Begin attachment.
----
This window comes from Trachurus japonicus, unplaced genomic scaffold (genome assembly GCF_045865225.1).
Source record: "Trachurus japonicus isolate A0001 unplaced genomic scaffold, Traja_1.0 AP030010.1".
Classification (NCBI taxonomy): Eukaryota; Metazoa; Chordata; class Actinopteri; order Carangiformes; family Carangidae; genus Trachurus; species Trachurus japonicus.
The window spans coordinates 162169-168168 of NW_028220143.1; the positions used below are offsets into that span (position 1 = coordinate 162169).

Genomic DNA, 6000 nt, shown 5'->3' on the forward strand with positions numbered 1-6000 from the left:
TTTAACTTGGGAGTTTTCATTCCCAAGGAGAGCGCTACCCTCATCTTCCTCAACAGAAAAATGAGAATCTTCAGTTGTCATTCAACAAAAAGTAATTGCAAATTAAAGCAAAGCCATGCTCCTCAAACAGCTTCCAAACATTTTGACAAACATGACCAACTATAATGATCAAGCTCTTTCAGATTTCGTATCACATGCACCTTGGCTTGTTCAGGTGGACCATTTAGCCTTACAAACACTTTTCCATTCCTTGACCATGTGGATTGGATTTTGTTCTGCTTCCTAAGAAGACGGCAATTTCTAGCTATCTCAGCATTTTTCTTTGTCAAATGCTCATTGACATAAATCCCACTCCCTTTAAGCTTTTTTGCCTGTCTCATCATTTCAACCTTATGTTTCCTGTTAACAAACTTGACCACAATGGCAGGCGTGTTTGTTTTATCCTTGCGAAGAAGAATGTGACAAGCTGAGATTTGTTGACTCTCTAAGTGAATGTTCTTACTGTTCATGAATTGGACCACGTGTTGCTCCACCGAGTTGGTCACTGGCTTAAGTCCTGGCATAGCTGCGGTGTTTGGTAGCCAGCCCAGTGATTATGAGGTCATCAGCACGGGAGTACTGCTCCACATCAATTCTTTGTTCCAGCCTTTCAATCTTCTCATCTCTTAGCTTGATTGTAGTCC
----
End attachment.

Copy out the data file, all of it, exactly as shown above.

This window comes from Trachurus japonicus, unplaced genomic scaffold (genome assembly GCF_045865225.1).
Source record: "Trachurus japonicus isolate A0001 unplaced genomic scaffold, Traja_1.0 AP030010.1".
Classification (NCBI taxonomy): Eukaryota; Metazoa; Chordata; class Actinopteri; order Carangiformes; family Carangidae; genus Trachurus; species Trachurus japonicus.
The window spans coordinates 162169-168168 of NW_028220143.1; the positions used below are offsets into that span (position 1 = coordinate 162169).

Genomic DNA, 6000 nt, shown 5'->3' on the forward strand with positions numbered 1-6000 from the left:
TTTAACTTGGGAGTTTTCATTCCCAAGGAGAGCGCTACCCTCATCTTCCTCAACAGAAAAATGAGAATCTTCAGTTGTCATTCAACAAAAAGTAATTGCAAATTAAAGCAAAGCCATGCTCCTCAAACAGCTTCCAAACATTTTGACAAACATGACCAACTATAATGATCAAGCTCTTTCAGATTTCGTATCACATGCACCTTGGCTTGTTCAGGTGGACCATTTAGCCTTACAAACACTTTTCCATTCCTTGACCATGTGGATTGGATTTTGTTCTGCTTCCTAAGAAGACGGCAATTTCTAGCTATCTCAGCATTTTTCTTTGTCAAATGCTCATTGACATAAATCCCACTCCCTTTAAGCTTTTTTGCCTGTCTCATCATTTCAACCTTATGTTTCCTGTTAACAAACTTGACCACAATGGCAGGCGTGTTTGTTTTATCCTTGCGAAGAAGAATGTGACAAGCTGAGATTTGTTGACTCTCTAAGTGAATGTTCTTACTGTTCATGAATTGGACCACGTGTTGCTCCACCGAGTTGGTCACTGGCTTAAGTCCTGGCATAGCTGCGGTGTTTGGTAGCCAGCCCAGTGATTATGAGGTCATCAGCACGGGAGTACTGCTCCACATCAATTCTTTGTTCCAGCCTTTCAATCTTCTCATCTCTTAGCTTGATTGTAGTCC